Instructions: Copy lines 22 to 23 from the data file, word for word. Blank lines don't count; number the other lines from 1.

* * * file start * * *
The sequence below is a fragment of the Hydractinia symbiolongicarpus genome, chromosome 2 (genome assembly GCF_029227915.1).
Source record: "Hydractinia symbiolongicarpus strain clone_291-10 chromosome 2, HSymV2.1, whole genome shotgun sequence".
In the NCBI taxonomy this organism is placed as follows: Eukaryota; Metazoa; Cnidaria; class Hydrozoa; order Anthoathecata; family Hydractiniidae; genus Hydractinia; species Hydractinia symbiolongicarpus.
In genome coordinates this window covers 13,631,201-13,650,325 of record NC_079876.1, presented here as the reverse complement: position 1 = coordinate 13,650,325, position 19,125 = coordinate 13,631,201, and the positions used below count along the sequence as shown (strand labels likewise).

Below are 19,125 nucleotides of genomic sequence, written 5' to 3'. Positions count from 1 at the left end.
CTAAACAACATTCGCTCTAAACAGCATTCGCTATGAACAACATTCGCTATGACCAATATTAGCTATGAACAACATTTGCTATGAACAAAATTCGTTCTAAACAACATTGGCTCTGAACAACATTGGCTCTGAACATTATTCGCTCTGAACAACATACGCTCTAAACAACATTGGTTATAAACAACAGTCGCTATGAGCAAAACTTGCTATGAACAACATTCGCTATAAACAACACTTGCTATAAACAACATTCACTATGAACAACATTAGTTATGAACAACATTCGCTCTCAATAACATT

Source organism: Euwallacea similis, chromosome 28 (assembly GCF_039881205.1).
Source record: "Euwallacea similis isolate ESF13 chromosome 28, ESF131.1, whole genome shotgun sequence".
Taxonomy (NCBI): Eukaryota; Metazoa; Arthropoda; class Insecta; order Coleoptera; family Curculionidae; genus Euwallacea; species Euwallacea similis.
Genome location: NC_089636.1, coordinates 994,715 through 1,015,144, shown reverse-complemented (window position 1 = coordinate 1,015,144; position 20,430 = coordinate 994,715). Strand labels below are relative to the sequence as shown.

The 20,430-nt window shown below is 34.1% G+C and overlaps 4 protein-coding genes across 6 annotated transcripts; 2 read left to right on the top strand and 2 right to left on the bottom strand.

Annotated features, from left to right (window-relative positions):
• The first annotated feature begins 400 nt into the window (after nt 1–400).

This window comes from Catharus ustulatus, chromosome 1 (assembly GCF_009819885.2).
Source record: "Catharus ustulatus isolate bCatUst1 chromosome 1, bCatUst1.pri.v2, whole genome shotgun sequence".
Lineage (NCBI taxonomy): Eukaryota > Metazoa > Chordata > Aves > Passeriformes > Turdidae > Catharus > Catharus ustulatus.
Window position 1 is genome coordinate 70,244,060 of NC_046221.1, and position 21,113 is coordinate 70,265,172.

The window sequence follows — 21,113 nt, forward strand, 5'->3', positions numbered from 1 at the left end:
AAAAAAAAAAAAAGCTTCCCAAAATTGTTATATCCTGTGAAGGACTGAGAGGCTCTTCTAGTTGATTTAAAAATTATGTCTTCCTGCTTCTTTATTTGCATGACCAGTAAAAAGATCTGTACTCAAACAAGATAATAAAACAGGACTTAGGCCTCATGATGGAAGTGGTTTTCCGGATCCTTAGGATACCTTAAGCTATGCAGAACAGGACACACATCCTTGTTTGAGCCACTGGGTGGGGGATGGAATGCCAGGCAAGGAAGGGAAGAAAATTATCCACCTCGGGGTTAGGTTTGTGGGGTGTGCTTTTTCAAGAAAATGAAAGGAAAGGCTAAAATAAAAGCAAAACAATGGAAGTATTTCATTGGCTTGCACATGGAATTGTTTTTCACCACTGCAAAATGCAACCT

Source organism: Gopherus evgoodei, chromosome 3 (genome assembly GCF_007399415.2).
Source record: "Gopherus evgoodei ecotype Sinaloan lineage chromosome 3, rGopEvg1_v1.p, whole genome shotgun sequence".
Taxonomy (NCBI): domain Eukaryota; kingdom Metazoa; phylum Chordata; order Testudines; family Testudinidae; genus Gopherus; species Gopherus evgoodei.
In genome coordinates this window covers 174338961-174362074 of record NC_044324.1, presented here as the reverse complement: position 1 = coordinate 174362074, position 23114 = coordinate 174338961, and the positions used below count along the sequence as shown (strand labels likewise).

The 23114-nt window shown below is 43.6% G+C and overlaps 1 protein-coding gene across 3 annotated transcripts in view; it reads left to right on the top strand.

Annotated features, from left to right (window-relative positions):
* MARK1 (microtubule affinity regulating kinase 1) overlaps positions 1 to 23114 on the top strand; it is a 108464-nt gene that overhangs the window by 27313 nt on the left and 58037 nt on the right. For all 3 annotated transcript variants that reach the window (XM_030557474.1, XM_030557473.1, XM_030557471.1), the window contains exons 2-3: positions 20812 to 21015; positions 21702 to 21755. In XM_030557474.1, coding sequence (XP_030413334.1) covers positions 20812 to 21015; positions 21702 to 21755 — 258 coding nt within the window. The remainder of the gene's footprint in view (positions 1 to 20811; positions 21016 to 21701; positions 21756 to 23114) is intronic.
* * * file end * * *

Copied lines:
Taxonomy (NCBI): domain Eukaryota; kingdom Metazoa; phylum Chordata; order Testudines; family Testudinidae; genus Gopherus; species Gopherus evgoodei.
In genome coordinates this window covers 174338961-174362074 of record NC_044324.1, presented here as the reverse complement: position 1 = coordinate 174362074, position 23114 = coordinate 174338961, and the positions used below count along the sequence as shown (strand labels likewise).